26400312 - human face painted with flag of iran

“This time, the eyes of the people are open.”

How You Can Pray for Iran

The hopelessness and desperation that brought about these protests are real. Iranians are suffering. Officially, forty percent live below the poverty line. In reality, the number is probably higher. They cannot find work. They cannot buy food or gas. Drought and water mismanagement has made it difficult to grow crops.

During our live, prime-time, daily programs in January, we encouraged people that God loves them and cares about their suffering, just as we do. We also shared that God has a plan to save and bless Iran. We showed Christians how to reach out to the demonstrators and provide love and hope. Many did.

Please pray that, God willing, we will be able to continue to mobilize the 2 million Christians in Iran to share the gospel and be the light and love of Christ to a hurting nation.

Pray that their pain will be a bridge to salvation.

Pray that their eyes remain open.


To learn even more about what is happening in Iran and how Iran Alive is responding, read this article by Mindy Belz in World Magazine, “Signals of Change.” You can also text “Iran” to 74784 to sign up for updates and testimonies.


Related articles:

Belz, Mindy. “Signals of Change – WORLD,” February 3, 2018. https://world.wng.org/2018/01/signals_of_change.

Nader, Alireza. “Why the Iranian Uprising Won’t Die.” POLITICO Magazine.  http://politi.co/2mcuSiD.

Terror in the US

Last year, in the months approaching Thanksgiving, I travelled extensively and spoke at many churches and conferences. One thing I said over and over was this: “I hope I am wrong, but soon we will see ISIS sleeping cells in the western countries and the U.S. start their terrorist activities.” It turned out that this prediction came true sooner than even I thought, first in Paris, and then in the United States.

 

The Paris attack and last month’s mass shooting in San Bernardino, California, has made even more clear the global strategy of the Islamic State (ISIS).San_Bernardino_shooting_suspect_vehicle
They are calling on all sympathizers and sleeper cells to carry out lethal assaults in the West. They want everyone to know that no one is beyond their reach.

 

The overwhelming result of these attacks is a rising fear about terrorism. According to polls, fear has reached a level not seen since the aftermath of 9/11. Such fear gives excuse to political frontrunners like Donald Trump to exercise hatred toward an entire people group. And many leaders and citizens are following in his footsteps. When they do this, they are handing a victory to the prince of darkness.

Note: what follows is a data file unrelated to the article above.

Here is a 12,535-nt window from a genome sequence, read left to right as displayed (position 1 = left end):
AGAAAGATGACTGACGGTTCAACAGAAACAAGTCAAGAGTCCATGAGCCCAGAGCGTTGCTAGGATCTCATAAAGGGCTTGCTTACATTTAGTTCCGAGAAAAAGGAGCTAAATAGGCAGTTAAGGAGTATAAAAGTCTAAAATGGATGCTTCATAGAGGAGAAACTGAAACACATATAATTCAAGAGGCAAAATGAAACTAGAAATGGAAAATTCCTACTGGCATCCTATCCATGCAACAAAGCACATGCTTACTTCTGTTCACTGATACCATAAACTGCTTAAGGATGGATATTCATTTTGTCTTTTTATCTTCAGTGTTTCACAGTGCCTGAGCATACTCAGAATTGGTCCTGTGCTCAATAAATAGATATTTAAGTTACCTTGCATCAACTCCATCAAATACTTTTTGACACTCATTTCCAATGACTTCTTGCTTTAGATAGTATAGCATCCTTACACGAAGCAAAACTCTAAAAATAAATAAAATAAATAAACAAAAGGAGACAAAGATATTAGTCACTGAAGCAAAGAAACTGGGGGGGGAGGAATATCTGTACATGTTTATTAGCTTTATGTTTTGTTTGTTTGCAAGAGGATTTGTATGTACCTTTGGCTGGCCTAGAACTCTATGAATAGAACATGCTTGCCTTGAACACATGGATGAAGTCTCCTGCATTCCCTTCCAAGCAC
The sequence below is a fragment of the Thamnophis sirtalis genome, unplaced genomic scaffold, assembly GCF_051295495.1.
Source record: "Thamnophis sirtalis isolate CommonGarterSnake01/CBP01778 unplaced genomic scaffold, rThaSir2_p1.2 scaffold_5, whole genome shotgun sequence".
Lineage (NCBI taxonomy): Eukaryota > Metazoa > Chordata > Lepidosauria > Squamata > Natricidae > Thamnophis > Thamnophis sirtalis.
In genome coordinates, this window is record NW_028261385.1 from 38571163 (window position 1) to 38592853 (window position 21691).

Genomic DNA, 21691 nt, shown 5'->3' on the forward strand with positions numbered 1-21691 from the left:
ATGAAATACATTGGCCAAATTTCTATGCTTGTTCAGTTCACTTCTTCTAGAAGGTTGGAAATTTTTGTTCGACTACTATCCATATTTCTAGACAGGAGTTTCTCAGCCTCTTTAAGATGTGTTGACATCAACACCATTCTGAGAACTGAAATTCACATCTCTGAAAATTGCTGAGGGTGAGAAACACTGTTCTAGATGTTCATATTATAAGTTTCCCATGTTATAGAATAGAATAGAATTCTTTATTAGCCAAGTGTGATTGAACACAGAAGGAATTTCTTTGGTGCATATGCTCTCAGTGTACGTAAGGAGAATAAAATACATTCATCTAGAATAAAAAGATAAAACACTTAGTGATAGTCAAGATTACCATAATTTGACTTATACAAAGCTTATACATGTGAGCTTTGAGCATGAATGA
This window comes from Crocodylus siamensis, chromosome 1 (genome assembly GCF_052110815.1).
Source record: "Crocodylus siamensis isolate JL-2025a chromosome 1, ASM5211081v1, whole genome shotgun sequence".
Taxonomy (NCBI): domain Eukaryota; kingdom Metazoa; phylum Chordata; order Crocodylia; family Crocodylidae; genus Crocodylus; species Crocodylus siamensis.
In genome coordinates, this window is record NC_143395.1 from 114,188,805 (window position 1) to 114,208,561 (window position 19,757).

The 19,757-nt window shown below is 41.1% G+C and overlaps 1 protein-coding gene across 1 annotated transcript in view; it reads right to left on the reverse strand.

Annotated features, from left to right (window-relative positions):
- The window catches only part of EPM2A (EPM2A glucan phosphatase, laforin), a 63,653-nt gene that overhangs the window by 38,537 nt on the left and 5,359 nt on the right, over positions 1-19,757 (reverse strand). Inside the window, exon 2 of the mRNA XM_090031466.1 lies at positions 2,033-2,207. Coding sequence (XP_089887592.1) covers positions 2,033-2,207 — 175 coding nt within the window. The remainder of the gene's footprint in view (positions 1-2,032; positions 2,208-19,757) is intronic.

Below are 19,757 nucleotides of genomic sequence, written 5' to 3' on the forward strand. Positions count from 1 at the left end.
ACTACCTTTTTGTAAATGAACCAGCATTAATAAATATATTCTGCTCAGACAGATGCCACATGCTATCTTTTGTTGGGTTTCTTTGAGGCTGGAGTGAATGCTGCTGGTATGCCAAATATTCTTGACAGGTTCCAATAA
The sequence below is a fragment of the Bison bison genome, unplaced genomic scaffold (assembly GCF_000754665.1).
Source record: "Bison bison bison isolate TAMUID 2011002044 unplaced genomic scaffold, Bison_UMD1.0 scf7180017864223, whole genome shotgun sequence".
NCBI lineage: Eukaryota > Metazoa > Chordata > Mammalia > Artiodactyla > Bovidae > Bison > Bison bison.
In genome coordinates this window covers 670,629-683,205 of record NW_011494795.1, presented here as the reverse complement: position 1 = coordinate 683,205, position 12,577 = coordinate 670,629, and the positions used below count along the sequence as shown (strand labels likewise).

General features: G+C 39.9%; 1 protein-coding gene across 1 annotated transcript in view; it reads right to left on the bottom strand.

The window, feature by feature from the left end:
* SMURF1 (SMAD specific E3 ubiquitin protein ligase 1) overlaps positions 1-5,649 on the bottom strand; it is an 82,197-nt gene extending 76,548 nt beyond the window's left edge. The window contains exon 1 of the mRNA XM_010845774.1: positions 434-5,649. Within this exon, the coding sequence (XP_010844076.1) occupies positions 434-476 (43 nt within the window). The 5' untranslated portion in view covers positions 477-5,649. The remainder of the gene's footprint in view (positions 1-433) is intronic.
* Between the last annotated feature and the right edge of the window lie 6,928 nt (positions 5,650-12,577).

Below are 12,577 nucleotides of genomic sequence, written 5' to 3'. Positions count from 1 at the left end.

Satan’s plan through ISIS is to put fear in our hearts and foster hatred towards all Muslims so that we do not reach out to them. Sometimes, I can hear his dark voice saying, “They (Muslims) are mine, do not touch them. Fear and hate Muslims. Because if you love them, you will steal my captives from me.”

 

On the other hand, some do not take the threat of terrorism seriously enough. We see this position from political leaders that follow President Obama. They count low-level terrorism as an unavoidable necessity in our world full of “radical fringe” groups. It happens, they say, but not as often as car crashes, shark attacks, or lightening strikes. Fear of terrorism is overrated.

 

Peter Baker, a New York Times news analyst, recently showed this low view of imminent danger in a summary of President Obama’s off-the record comments: “He would send significant numbers of [ground] forces to the Middle East . . . only in the event of a terrorist attack in the United States so catastrophic that it all but paralyzed the country with fear.” The president apparently does not feel that there is a high probability of such a catastrophic event.

 

ISIS and other Muslim groups/nations do have a political agenda. Islam does actively promote the use of fear and terror to spread both its spiritual and political borders. We see this regularly in Iran, not only in the government’s persecution of Christians and its own Muslims but also in Iran’s continued launching of banned missiles despite last year’s nuclear deal and its continued support of Shi’ite terror regimes (such as Hezbollah and the Houthis) in the Middle East.

 

Yes, it is right to be wise about our borders, but not by hating a group of people both within and without. Terrorism from foreigners and domestic sleeping cells, such as the recent New Year’s Eve attacks on women in Cologne, Germany, will continue until we make some changes. Shunning Muslims is not the answer. Embracing them and allowing love to transform them is.

 

The real solution to terrorism and fear is to reach beyond our borders to people who are disillusioned with Islam and Islamic governments, to those who are more open to the Gospel of peace than at any other time in history.

 

God is at work in Iran and among the flood of refugees from Syria and Iraq. He is bringing hearts to Him and breaking down “the barrier of the dividing wall” between Christians and those born captives of Islam (Eph. 2:14, NASB). We must remember that, once, we too lived “according to the prince” of darkness and were “by nature children of wrath” (Eph. 2:2, 3).

 

We must be cautious, but we must not fear or hate. God calls us to love Muslims so much that we are willing to share life with those who know only death—the life of the Gospel.

 

Won’t you pray for how God wants you to love Muslims this year? Steal Satan’s captives! Prevent more terror by helping bring Muslims to Christ in Iran, in America, and everywhere.

Related Articles:

Howell Jr., Tom. “Chris Coons, Delaware Senator, Calls on White House to Punish Iran.” The Washington Times.

 

Baker, Peter. “Balancing Terror and Reality in State of the Union Address.” The New York Times, January 11, 2016.

Obeidallah, Dean. “Donald Trump’s Horrifying Words about Muslims (Opinion) – CNN.com.” CNN. Accessed January 12, 2016.